Background: The well known sliding genioplasty is a versatile chin reshaping procedure due to its capability of multidimensional movements. While most known for ‘sliding’ the chin bone forward (increased horizontal projection) it is capable of changing the vertical height of the chin (longer or shorter) as well as its width. This capability of change is why its use is an integral part of v-line jaw reshaping surgery.
The ability to make the downfractured chin bone so dimensionally changeable is how it is put back together and held there. Plate and screw fixation allows the bone to be placed and/or reassembled in a variety of ways that are stable and allows for uncomplicated bone healing. Long ago has the use of wires been replaced by these plate and screws due to their versatility. Another less commonly used chin fixation method are bicortical screws which, while effective for healing, limits the chin dimensional changes by how the screws have to pass through the chin bone segment.
When performing the sliding genioplasty in women, similar to chin implants, a key aesthetic issue is to avoid over correction. Unlike men the horizontal chin projection in women should not come as far forward as the classic vertical line dropped down from the lips…as that will almost always been seen as too much
Case Study: This young female with a fairly short chin desired a more tapered jawline shape. To try and achieve this jawline look she underwent a surgery by another surgeon consisting of Goretex jaw angle implants and a sliding genioplasty of 10mm forward movement and significant vertical shortening with a single bicortical screw fixation. Goretex implants were also added to the front of the chin bone with midline screw fixation. Her postoperative course was complicated by a left jaw angle implant infection, concerns that her chin was over corrected and a tightness in the labiomental fold that did not resolve with prolonged healing. A 3D CT scan shows the chin bone position, screws and the ghost image of how thick the Goretex chin implant overlay was.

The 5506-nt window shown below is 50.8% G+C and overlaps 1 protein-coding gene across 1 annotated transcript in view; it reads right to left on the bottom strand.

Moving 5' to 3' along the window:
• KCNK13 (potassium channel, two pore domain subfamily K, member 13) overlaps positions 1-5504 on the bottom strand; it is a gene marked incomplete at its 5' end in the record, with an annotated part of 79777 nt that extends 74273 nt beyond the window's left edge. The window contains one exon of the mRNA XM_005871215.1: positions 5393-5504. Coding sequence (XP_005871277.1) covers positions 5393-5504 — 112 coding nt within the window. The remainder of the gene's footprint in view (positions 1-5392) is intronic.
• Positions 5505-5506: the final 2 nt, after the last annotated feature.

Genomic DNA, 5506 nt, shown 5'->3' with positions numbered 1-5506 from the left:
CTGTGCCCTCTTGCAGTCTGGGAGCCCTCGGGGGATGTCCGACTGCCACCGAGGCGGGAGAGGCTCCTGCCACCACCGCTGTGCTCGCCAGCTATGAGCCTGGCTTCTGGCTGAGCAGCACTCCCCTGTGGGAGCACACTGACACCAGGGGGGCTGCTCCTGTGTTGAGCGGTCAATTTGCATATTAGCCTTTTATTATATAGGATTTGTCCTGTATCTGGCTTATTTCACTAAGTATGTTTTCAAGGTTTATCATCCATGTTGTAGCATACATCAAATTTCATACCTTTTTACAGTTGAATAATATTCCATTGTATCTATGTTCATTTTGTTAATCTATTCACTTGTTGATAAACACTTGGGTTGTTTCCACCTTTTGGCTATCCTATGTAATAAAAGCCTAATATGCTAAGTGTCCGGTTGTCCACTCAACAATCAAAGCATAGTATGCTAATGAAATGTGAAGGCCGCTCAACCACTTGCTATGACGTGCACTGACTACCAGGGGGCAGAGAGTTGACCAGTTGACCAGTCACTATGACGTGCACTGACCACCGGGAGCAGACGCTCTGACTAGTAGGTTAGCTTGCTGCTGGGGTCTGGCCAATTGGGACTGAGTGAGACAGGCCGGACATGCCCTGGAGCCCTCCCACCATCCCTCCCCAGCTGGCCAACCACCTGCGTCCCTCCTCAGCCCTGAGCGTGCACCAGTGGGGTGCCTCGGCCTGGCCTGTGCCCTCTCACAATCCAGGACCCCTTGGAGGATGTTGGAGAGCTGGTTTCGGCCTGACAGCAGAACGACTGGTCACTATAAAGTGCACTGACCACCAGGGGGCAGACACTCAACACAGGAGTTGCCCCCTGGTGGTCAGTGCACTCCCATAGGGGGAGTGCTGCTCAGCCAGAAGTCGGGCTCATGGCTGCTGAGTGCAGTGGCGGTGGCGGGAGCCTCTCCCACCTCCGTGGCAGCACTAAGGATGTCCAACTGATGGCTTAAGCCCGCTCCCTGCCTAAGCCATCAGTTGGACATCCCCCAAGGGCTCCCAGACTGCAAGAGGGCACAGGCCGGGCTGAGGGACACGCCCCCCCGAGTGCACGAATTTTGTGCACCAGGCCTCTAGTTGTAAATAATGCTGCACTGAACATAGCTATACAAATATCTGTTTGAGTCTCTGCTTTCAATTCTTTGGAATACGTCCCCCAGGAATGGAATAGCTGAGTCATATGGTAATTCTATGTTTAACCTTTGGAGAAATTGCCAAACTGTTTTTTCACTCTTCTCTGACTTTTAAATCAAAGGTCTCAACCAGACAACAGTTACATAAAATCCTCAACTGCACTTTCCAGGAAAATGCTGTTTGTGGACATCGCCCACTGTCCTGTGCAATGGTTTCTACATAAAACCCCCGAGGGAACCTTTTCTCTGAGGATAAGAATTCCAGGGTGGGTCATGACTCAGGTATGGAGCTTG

Under general anesthesia her infected jaw angle implants were initially removed. In looking at the vestibular incision in the chin a opening in the incision line was seen with fluid egress. This track as followed down to the Goretex onlay chin implants which were removed.
The single midline bicortical screw was removed and an osteotomy was preformed to downfracture the previously advanced chin segment. It was then setback from 10 to 6mms and fixed with a step plate and screws.
Larger amounts of chin advancements can be done by a combined sliding genioplasty and implant overlay. In this situation the need for a partial reversal for over correction can be done by implant removal and setback osteotomy. The ratio between the two, and whether both needs to be done, depends on how much setback is needed.
1) V-line surgery typically involves some form of a sliding geniplasty which narrows the chin by either advancement or a midline wedge bone removal.
2) When the narrowness of the chin is created by a large horizontal advancement overcorrection can occur in profile…which can be secondarily treated by a subtotal sliding genioplasty reversal.
3) Large horizontal chin advancements associated with significant vertical shortening can cause labiomental fold/intraoral vestibular tightness due to soft tissue compression.
Dr. Barry Eppley